Senator Bush joins representatives of the Coalition For Healthy Communities for a presentation of a $2,000 check from AT&T.

Senator Bush joined the Coalition for Healthy Communities for a $2,000 check presentation from AT&T after helping the group secure a grant from the telecommunications company. The Coalition tackles concerns like adolescent substance abuse, cultural diversity awareness, parenting and teen sexuality education, and health concerns like immunization for children and access to primary health care.

From left: Executive Director Marilyn Krieger, Winthrop Harbor Chief of Police Joel Brumlik, Director of External Affairs Tricia Conway, Jiquanda Nelson, and State Sen. Melinda Bush, D-Grayslake.

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032415 js 0740June 27, 2016 - Lake County News-Sun | Original article

By Frank S. Abderholden

The Lake County Health Department announced Monday a federal grant will allow it to double the number of individuals the department can treat in its Medication Assisted Treatment program for opioid addiction over the next two years to try and stem a rise in overdose deaths.

The $325,000 grant from the U.S. Health Resources and Services Administration, an agency with the U.S. Department of Health and Human Services, will allow the county health department to treat 200 individuals and also enable it to make the program clinic a Federally Qualified Health Center, which then allows the county to bill for the services it provides.

"The expansion of our MAT program is an essential next step in the regional effort to address the opioid epidemic, which has had a devastating impact on local families and their communities," said Mark Pfister, the health department's interim executive director, at a media conference in Waukegan announcing the grant. "The expansion of this program is imperative to helping people change addictive behaviors for the long-term."

Tim Sashko, chairman of the Lake County Board of Health, said in 1998 there were 30 deaths attributed to substance abuse, but by 2010 that number had more than tripled to 92. Opioid-related deaths went from 47 in 2008 to 58 in 2015, and heroin-related deaths went from 30 to 42 in the same period.

"We're not moving the needle forward," he said.

U.S. Rep. Robert Dold, R-Ill., who serves as co-chairman of the Suburban Anti-Heroin Task Force, said deaths from opioid abuse has become an enormous problem.

"We lose someone every 19 minutes across the country," Dold said. "In suburban counties around Chicago, it's one every three days, and in Cook County, it's one every day."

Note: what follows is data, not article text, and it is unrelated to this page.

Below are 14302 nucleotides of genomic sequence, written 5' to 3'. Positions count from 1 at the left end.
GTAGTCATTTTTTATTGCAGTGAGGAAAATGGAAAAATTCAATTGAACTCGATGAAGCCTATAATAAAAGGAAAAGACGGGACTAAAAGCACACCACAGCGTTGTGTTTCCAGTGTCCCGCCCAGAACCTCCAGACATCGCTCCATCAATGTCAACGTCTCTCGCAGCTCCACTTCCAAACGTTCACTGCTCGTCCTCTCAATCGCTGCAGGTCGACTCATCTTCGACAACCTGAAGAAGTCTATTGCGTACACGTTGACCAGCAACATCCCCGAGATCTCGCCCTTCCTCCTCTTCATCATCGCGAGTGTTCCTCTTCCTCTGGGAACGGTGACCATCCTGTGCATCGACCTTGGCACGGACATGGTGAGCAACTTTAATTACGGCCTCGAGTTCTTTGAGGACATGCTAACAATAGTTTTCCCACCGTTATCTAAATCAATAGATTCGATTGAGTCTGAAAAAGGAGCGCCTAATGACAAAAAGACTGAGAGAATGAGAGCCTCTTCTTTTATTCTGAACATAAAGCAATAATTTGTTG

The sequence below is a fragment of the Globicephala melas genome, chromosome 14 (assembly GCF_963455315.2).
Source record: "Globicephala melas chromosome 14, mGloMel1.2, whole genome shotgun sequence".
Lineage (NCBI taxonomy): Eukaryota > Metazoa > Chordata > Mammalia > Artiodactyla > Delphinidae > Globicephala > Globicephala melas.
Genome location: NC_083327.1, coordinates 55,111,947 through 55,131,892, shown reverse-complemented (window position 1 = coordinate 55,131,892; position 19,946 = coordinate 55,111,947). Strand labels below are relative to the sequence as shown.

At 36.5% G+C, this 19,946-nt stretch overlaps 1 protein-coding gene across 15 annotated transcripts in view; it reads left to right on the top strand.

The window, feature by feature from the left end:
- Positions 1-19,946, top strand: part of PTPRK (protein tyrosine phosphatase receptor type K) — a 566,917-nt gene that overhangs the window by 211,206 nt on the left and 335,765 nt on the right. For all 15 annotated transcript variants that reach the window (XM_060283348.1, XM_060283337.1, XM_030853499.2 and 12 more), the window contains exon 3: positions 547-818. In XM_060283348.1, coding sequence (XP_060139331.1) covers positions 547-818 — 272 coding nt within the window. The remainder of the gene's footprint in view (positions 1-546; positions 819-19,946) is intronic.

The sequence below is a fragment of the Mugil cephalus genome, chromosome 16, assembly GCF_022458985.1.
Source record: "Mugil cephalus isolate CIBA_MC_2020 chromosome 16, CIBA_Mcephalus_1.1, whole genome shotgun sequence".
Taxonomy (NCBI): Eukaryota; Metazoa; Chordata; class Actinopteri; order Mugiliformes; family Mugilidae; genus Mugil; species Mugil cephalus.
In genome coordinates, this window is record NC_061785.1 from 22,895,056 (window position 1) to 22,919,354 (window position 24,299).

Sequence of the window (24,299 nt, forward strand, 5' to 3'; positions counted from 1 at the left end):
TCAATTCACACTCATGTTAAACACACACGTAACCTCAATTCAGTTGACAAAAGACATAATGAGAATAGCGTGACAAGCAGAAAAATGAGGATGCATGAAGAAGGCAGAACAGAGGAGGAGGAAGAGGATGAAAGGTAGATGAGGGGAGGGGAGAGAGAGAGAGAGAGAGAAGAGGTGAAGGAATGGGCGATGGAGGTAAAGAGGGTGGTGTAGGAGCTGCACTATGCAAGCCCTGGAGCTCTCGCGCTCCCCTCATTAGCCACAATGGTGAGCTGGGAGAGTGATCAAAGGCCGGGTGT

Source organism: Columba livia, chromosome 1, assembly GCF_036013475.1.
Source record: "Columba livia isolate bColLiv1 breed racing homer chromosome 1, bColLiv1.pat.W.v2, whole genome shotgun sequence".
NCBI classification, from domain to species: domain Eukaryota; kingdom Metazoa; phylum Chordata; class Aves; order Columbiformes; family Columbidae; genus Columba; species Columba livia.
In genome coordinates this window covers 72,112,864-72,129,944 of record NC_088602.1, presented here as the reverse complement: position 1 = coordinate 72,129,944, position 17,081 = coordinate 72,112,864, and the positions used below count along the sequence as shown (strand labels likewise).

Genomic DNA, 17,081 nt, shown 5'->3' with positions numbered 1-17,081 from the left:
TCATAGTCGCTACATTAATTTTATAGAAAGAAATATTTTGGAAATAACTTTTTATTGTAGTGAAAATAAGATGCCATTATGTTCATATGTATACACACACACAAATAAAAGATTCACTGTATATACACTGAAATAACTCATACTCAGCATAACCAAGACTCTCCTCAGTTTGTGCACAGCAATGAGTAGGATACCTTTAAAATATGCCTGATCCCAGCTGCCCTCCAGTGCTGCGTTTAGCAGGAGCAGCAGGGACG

"Lake County has a huge problem in terms of opiates and heroin," he added, saying he will continue to push opiate legislation like Lali's Law, which increases access to naloxone throughout the United States. The bill is named in memory of Alex Laliberte, a Buffalo Grove resident and Stevenson High School graduate who died seven years ago from a drug overdose.

Dold said he has also worked to get pharmacies to start a prescription drug takeback program for unused pain medication and offer naloxone, an opioid-overdose counter-agent, over the counter to friends and families.

"We have a lot more barriers to overcome," he said.

State Sen. Melinda Bush, D-Grayslake, said addiction is a mental-health issue, and the epidemic is worse than ever.

"It has to be treated as such," she said, noting she helped get the state to override the governor's veto of the Heroin Crisis Act and a state version of Lali's Law. This fall, the Illinois Department of Health and Human Services will start a prescription monitoring program whose funding will not be affected by the budget impasse.

"We know it's about treatment and not punishment," Bush said.

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Senator Bush speaks from the Senate floor in SpringfieldSPRINGFIELD — To equip police investigators with the most up-to-date knowledge and skills to respond to domestic violence as soon as they answer a call, the General Assembly passed a proposal sponsored by State Sen. Melinda Bush in the Senate that would provide for additional training for law enforcement.

“By requiring more training, we’re sharpening our law enforcement officers’ ability to investigate these crimes. Domestic violence is stereotyped so often, and we need to fight preconceived notions of what an abuse situation looks like,” said Bush, D-Grayslake.

Currently, the law recommends but does not require police departments to coordinate domestic violence response training with service organizations and develop appropriate arrest procedures. The new training under the legislation is aimed at the prevention of further victimization, focusing on looking beyond the physical evidence of domestic violence and giving officers an understanding of the deeper psychological aspects of abusive relationships.

 “Abusers need to know that our officers know what to look for,” Bush said. “When we make our investigators tougher, we make families safer.”

The legislation is House Bill 5538, which passed the Senate Wednesday. Having passed both chambers without opposition, it must be signed by the governor to become law.


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Round Lake Area Public Library Citizenship Forum Flyer 04 02 2016 page 002

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Natural Disaster Tax Credit

opioid crisis button

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